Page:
How Companies Use Extranets

The goal of an extranet is to streamline communications between your business and external clients, customers or partners. Beyond these general goals, however, different industries may use extranets in very different ways. Consider some of the following examples:

Manufacturing. From airlines to automobiles, the manufacturing industry uses extranets to provide access to product manuals and technical specifications. Extranets make it easy to share and transfer this type of information, which can run to thousands of pages in print format. Also, those with access can update information, flag problems and issue warnings — all instantly, in a self-serve format.

Financial services. Banks, brokerages and other institutions use extranets to perform a variety of transactions, covering everything from consumer banking to check-clearing services. Even the Internal Revenue Service has developed an extranet that allows tax-processing companies to submit forms over the Internet.

Online catalogs. Suppliers, especially wholesalers, use extranets to make online catalogs available to vendors. Extranets also allow suppliers to offer discounts to favored clients and to discount items that are overstocked, being phased out or proving hard to move. The extranet’s ability to display up-to-date inventory data streamlines the purchasing process for both buyers and sellers.

Web design and development. Web-design firms use extranets to give their clients easy access to ongoing design and development projects. Used correctly, this type of extranet can make the development process more efficient, keep the client informed and involved, and keep the project on time and on budget.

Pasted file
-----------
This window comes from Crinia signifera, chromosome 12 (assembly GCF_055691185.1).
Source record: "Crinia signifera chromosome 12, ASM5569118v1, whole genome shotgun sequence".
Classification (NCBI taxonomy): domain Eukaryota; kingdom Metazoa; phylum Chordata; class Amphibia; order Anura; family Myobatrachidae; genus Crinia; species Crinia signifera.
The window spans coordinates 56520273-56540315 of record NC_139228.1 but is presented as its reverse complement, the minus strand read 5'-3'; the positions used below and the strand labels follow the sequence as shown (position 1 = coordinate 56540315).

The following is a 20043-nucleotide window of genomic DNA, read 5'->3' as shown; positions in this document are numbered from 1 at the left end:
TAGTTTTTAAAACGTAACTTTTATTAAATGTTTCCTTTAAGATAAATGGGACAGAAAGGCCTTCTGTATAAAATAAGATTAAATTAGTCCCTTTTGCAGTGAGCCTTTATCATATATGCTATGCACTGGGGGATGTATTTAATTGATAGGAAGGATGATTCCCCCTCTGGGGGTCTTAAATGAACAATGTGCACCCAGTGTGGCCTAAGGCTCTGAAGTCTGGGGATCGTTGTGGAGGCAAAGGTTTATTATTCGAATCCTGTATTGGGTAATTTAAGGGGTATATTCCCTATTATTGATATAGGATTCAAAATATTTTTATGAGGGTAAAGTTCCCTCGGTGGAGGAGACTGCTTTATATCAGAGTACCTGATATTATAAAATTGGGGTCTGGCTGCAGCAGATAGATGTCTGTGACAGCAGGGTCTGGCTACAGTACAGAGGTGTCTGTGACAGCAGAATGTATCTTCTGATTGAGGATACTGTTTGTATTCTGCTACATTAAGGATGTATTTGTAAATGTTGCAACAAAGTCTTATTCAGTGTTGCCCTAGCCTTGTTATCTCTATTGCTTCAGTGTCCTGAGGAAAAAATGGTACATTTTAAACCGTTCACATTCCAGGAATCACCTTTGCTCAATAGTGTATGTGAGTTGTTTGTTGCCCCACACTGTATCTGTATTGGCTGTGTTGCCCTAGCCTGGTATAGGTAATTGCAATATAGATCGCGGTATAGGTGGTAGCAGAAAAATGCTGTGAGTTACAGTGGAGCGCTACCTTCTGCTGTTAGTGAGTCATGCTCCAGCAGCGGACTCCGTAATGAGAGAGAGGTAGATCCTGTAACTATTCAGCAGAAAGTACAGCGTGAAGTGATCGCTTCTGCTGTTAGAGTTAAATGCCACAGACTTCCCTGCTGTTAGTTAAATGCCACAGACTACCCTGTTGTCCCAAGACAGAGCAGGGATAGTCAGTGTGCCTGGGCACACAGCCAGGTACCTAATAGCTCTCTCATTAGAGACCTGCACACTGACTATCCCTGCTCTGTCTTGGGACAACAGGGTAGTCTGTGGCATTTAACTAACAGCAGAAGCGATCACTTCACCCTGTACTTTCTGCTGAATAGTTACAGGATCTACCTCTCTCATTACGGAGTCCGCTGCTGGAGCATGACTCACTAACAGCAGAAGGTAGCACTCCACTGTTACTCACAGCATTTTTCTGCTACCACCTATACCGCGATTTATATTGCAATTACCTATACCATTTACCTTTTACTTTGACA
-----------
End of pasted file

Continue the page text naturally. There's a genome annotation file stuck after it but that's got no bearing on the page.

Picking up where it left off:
Publications. Extranets provide an easy way for publishers to distribute editorial calendars and accept work from authors. Publishers can also combine an extranet with existing content management and workflow applications, allowing them to integrate remote bureaus, freelance authors and contractors, and other offsite team members.

Public relations. Like publishers, public-relations firms often use extranets to manage their content workflow. Extranets are also useful for publishing late-breaking news and updates, making them instantly available to reporters, investors and analysts.

Customer service. Many firms now allow customers to log in and view customized account information, track orders, and communicate with sales and service staff. As a growing number of firms adopt online customer-service tools, more customers expect to find these tools when they deal with a company.

Training and education. Extranets allow online training firms to provide course materials and other resources to their clients. Many schools and universities now conduct at least some of their courses over extranets, allowing students to earn credits regardless of their location or their ability to attend classes on a regular schedule.

Project management. For businesses that employ contractors, an extranet-based project-management system provides an easy-to-use solution for keeping all the players on track. Such systems also allow in-house teams to monitor external vendors who can use the extranet to report their progress.

Supply chain. From automatic ordering to inventory analysis, extranets can be critical in supply-chain management — regardless of a company’s size. This is especially true as “just in time” management practices require firms to keep inventory data as current and accurate as possible.

Virtual sales. In some cases, sales teams can initiate and close deals more effectively when they are able to give hands-on demonstrations via an extranet. Extranets allow sales representatives to deliver interactive presentations regardless of a customer’s location, and they reduce a company’s sensitivity to traditional sales challenges such as industry trade-show schedules and tight travel budgets.